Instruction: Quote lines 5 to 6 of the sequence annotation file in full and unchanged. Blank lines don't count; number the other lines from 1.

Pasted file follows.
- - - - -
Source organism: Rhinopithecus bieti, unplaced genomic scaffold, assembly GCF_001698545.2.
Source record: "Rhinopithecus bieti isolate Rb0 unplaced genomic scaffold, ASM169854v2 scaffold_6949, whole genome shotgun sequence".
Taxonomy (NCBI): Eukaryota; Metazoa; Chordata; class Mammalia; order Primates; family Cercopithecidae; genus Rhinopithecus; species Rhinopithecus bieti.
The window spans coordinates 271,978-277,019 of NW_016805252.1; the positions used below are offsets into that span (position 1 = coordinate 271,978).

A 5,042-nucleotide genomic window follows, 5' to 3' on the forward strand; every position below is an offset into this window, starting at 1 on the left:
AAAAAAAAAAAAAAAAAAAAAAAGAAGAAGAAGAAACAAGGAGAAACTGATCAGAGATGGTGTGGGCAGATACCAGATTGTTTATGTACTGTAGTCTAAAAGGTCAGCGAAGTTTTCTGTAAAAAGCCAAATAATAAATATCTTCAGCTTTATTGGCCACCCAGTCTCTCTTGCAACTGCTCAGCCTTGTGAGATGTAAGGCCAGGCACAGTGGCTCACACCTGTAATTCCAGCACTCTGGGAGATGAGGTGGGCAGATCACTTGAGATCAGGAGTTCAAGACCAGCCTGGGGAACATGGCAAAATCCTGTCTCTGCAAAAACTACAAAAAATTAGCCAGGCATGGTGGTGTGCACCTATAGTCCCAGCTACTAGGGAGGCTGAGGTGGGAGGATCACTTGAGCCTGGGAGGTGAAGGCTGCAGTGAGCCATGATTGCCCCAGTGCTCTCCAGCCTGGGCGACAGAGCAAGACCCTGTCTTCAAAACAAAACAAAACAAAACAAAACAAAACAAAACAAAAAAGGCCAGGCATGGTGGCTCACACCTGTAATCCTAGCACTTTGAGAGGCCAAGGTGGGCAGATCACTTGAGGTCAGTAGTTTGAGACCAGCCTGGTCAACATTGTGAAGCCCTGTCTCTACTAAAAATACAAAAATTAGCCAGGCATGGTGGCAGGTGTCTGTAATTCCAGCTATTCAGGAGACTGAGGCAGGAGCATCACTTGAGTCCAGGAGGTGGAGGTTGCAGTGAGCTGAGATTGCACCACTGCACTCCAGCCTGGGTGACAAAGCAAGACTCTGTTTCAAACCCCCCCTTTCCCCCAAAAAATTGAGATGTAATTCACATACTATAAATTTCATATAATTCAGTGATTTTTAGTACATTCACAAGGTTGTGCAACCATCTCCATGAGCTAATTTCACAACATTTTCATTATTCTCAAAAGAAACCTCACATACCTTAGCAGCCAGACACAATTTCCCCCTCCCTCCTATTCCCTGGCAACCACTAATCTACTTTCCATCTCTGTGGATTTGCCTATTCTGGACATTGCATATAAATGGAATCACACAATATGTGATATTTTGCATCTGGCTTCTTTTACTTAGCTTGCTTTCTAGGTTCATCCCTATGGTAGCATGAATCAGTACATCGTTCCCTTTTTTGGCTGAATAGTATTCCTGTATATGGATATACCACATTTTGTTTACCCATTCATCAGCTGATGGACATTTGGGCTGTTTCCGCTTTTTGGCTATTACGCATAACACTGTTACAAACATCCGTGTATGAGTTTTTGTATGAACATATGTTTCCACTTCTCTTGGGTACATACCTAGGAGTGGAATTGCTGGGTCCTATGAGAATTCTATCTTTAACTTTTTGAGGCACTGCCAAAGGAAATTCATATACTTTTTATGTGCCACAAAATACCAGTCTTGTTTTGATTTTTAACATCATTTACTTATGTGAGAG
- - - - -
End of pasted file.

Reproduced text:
A 5,042-nucleotide genomic window follows, 5' to 3' on the forward strand; every position below is an offset into this window, starting at 1 on the left:
AAAAAAAAAAAAAAAAAAAAAAAGAAGAAGAAGAAACAAGGAGAAACTGATCAGAGATGGTGTGGGCAGATACCAGATTGTTTATGTACTGTAGTCTAAAAGGTCAGCGAAGTTTTCTGTAAAAAGCCAAATAATAAATATCTTCAGCTTTATTGGCCACCCAGTCTCTCTTGCAACTGCTCAGCCTTGTGAGATGTAAGGCCAGGCACAGTGGCTCACACCTGTAATTCCAGCACTCTGGGAGATGAGGTGGGCAGATCACTTGAGATCAGGAGTTCAAGACCAGCCTGGGGAACATGGCAAAATCCTGTCTCTGCAAAAACTACAAAAAATTAGCCAGGCATGGTGGTGTGCACCTATAGTCCCAGCTACTAGGGAGGCTGAGGTGGGAGGATCACTTGAGCCTGGGAGGTGAAGGCTGCAGTGAGCCATGATTGCCCCAGTGCTCTCCAGCCTGGGCGACAGAGCAAGACCCTGTCTTCAAAACAAAACAAAACAAAACAAAACAAAACAAAACAAAAAAGGCCAGGCATGGTGGCTCACACCTGTAATCCTAGCACTTTGAGAGGCCAAGGTGGGCAGATCACTTGAGGTCAGTAGTTTGAGACCAGCCTGGTCAACATTGTGAAGCCCTGTCTCTACTAAAAATACAAAAATTAGCCAGGCATGGTGGCAGGTGTCTGTAATTCCAGCTATTCAGGAGACTGAGGCAGGAGCATCACTTGAGTCCAGGAGGTGGAGGTTGCAGTGAGCTGAGATTGCACCACTGCACTCCAGCCTGGGTGACAAAGCAAGACTCTGTTTCAAACCCCCCCTTTCCCCCAAAAAATTGAGATGTAATTCACATACTATAAATTTCATATAATTCAGTGATTTTTAGTACATTCACAAGGTTGTGCAACCATCTCCATGAGCTAATTTCACAACATTTTCATTATTCTCAAAAGAAACCTCACATACCTTAGCAGCCAGACACAATTTCCCCCTCCCTCCTATTCCCTGGCAACCACTAATCTACTTTCCATCTCTGTGGATTTGCCTATTCTGGACATTGCATATAAATGGAATCACACAATATGTGATATTTTGCATCTGGCTTCTTTTACTTAGCTTGCTTTCTAGGTTCATCCCTATGGTAGCATGAATCAGTACATCGTTCCCTTTTTTGGCTGAATAGTATTCCTGTATATGGATATACCACATTTTGTTTACCCATTCATCAGCTGATGGACATTTGGGCTGTTTCCGCTTTTTGGCTATTACGCATAACACTGTTACAAACATCCGTGTATGAGTTTTTGTATGAACATATGTTTCCACTTCTCTTGGGTACATACCTAGGAGTGGAATTGCTGGGTCCTATGAGAATTCTATCTTTAACTTTTTGAGGCACTGCCAAAGGAAATTCATATACTTTTTATGTGCCACAAAATACCAGTCTTGTTTTGATTTTTAACATCATTTACTTATGTGAGAG